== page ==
American Campus Safety: Facts vs Truth


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This seemingly simple phrase is what many students around the United States incorporate into their daily lives. However, where some used to find solace, lies a perplexing truth that has become the new reality around the country: school safety.

On Tuesday, May 24, an armed gunman seamlessly walked into a Texas elementary school, shooting and killing 21 individuals—19 students and 2 teachers. This has not only affected the lives of the victim’s families and communities but has gained traction nationwide as many began to wonder where the next tragedy will occur. 

Since the beginning of 2022, NPR reports that 27 school shootings have occurred in the United States. A database from Education Week reveals since 2018, there have been 119 school shootings in the U.S.—killing 88 and injuring over 213 individuals. 

Watching tragedies such as Uvalde unfold, one can only wonder if an event such as this could occur at their school. The idea of it lingers in the minds of college students around the country—some even close to home. 

The University of Southern Mississippi’s campus is open to the public—meaning that anyone can come onto campus at any given time. While this helps the businesses on campus gain exposure and revenue, it can potentially invoke a feeling of discomfort in students. 

In a 2021 study conducted by ADT, more than 82 percent of college students reported feeling concerned about their personal safety as they returned to their college campuses. 97 percent said that they consider their personal safety as they go about daily campus life and try to protect themselves by always carrying their phones, familiarizing themselves with their surroundings, or traveling in groups or pairs.

While USM’s campus is populated with campus security and blue-lighted emergency stations, some would say that safety risks still outweigh the benefits. 

In an Instagram poll that I conducted, I asked students of USM to express their thoughts regarding campus safety. Over 12 individuals replied that they do not always feel safe on campus. Sophomore Kennedy Newson was one of them.

“I don’t feel safe at all because of how open USM’s campus is. Anybody can have access to any building on campus honestly,” she said. “We have no real security if we’re being honest.”

  As a student attending a public university, there have been times when I questioned my safety. Knowing that campus is open to anyone, I cannot say that the thought of a mass shooting occurring on campus has not crossed my mind. It has, multiple times. The idea of someone other than campus security walking around with a gun in their possession makes me uneasy. 

As Americans, it is our right to feel free—it is also a vital part of the college experience. How can we feel free when our freedoms can be taken away from us in the form of one bullet? 

I would hope that a tragedy like Uvalde would not occur on our campus, however, we never know someone’s true intentions.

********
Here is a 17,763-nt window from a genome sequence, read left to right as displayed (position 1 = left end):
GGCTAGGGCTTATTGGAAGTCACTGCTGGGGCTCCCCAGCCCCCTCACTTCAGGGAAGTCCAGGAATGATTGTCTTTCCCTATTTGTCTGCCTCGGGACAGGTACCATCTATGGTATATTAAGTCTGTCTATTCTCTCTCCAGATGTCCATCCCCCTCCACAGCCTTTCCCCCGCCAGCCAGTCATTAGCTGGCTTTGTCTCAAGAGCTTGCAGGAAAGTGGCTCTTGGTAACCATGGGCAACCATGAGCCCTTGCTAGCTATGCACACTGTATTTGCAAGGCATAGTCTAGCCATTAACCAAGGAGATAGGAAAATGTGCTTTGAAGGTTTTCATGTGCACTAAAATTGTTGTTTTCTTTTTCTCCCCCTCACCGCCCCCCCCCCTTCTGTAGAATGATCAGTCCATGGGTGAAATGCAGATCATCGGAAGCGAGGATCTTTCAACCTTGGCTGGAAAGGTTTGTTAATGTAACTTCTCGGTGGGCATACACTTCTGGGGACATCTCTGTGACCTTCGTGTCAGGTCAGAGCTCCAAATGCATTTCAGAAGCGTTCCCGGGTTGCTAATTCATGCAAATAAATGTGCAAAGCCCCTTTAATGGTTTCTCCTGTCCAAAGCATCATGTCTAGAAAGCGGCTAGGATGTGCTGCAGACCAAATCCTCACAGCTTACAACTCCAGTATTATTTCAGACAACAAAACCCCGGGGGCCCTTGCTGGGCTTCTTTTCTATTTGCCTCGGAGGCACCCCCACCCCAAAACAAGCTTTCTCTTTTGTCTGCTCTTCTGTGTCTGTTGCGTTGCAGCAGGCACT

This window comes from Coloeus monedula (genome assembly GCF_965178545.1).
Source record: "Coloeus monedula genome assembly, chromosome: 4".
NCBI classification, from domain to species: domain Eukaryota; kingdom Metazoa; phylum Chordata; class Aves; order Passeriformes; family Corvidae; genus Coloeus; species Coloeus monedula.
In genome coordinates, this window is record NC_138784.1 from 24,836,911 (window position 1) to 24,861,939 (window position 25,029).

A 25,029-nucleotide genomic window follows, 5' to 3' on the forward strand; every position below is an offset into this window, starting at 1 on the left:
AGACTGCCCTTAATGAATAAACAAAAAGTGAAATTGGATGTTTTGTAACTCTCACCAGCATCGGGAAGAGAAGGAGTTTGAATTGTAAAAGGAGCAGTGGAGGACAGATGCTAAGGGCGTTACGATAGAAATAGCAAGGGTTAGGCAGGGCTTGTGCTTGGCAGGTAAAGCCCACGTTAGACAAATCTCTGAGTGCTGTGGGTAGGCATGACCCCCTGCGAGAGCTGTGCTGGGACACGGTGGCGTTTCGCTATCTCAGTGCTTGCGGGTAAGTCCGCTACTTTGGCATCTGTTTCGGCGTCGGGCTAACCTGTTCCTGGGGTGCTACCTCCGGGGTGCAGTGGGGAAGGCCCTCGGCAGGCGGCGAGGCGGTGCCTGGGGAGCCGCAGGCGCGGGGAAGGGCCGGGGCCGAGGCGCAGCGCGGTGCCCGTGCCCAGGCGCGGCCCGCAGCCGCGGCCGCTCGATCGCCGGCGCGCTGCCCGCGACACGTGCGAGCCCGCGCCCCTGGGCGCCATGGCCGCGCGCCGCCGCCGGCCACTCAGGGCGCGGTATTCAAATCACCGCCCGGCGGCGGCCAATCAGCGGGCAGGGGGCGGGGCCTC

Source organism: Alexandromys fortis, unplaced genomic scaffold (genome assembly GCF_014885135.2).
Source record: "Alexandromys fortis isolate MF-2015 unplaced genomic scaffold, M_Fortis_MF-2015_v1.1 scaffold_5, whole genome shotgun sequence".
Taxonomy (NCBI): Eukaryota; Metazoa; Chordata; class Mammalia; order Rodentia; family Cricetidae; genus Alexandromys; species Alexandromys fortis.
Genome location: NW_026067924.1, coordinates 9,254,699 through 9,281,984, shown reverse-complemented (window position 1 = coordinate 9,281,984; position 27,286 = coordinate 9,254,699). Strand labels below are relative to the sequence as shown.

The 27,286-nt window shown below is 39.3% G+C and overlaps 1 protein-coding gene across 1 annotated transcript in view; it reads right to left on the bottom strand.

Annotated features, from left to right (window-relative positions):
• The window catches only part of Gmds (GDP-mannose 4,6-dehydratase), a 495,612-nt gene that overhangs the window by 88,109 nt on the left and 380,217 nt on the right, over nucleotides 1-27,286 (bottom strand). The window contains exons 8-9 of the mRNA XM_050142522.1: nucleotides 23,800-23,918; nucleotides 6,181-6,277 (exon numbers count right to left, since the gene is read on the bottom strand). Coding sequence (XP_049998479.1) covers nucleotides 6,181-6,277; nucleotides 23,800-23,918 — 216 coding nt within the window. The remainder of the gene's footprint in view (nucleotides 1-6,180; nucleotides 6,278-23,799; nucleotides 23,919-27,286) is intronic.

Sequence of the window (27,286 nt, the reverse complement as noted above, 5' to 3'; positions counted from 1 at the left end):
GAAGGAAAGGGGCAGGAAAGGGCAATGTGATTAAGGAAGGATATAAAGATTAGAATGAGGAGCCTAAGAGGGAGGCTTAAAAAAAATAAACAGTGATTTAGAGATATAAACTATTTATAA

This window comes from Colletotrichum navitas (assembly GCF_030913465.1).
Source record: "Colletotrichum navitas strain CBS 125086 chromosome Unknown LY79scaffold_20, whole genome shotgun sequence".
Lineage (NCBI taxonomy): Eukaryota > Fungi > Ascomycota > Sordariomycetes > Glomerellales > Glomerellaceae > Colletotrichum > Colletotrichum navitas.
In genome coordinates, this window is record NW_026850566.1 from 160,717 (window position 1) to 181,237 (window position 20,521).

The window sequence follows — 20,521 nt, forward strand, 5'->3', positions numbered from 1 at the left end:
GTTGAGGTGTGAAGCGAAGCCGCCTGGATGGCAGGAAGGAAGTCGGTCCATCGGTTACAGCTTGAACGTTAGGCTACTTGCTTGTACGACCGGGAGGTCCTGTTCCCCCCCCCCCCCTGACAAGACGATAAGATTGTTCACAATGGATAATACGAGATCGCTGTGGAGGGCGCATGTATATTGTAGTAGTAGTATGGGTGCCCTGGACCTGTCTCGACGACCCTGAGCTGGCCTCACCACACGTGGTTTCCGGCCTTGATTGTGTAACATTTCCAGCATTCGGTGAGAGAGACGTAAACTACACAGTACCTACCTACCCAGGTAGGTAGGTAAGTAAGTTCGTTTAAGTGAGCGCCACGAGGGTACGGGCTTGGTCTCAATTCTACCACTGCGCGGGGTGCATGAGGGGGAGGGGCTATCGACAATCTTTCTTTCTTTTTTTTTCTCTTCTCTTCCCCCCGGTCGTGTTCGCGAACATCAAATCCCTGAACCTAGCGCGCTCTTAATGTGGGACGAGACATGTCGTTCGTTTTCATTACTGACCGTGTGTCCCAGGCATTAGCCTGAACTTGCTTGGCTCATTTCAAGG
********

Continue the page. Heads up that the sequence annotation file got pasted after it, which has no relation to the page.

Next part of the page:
How many innocent lives are going to be taken before lawmakers make adequate changes to governmental policies? One of the prevalent issues in the United States right now is gun violence and accessibility to weapons. The Pew Research Center reports that four-in-ten U.S. adults say that they live in a household with a gun, including 30 percent who say they personally own one. 

Mississippi gun laws are some of the most relaxed in the country. To purchase a handgun, you must be at least 21 years old, have a state-issued ID, and have a completed background check. Those 18 years or older can purchase a long gun by going through the previously mentioned steps. Mississippi also allows for open carry of firearms if someone is 18 or older and is legally allowed to own the weapon. Having laws such as these make school grounds/college campuses easy targets for individuals wanting to commit mass shootings or other crimes against humanity. Larger campus gatherings are also easy opportunities for these individuals to use their weapons to hurt others. Whether we want to realize it or not, we are not safe. Anywhere. We’re not safe at school, at home, in public, or even in our vehicles.

An unwavering fear of the unknown washes over me as I come to terms with the current state of this country. Innocent children cannot attend school without being subjected to the incomprehensible insensibility of those who abuse their freedoms. Students are now living with invisible targets on their backs, and schools becoming the next slaughterhouses of America.

How did we get to this point in American history? Why are schools becoming places of sorrow instead of solely creating the leaders of tomorrow?

Is this going to become our version of reality? America, the place that was once labeled “the land of the free and the home of the brave” is now a place where gun violence is the number one cause of death for its youth. This is the America that we live in. This is the America that now exists.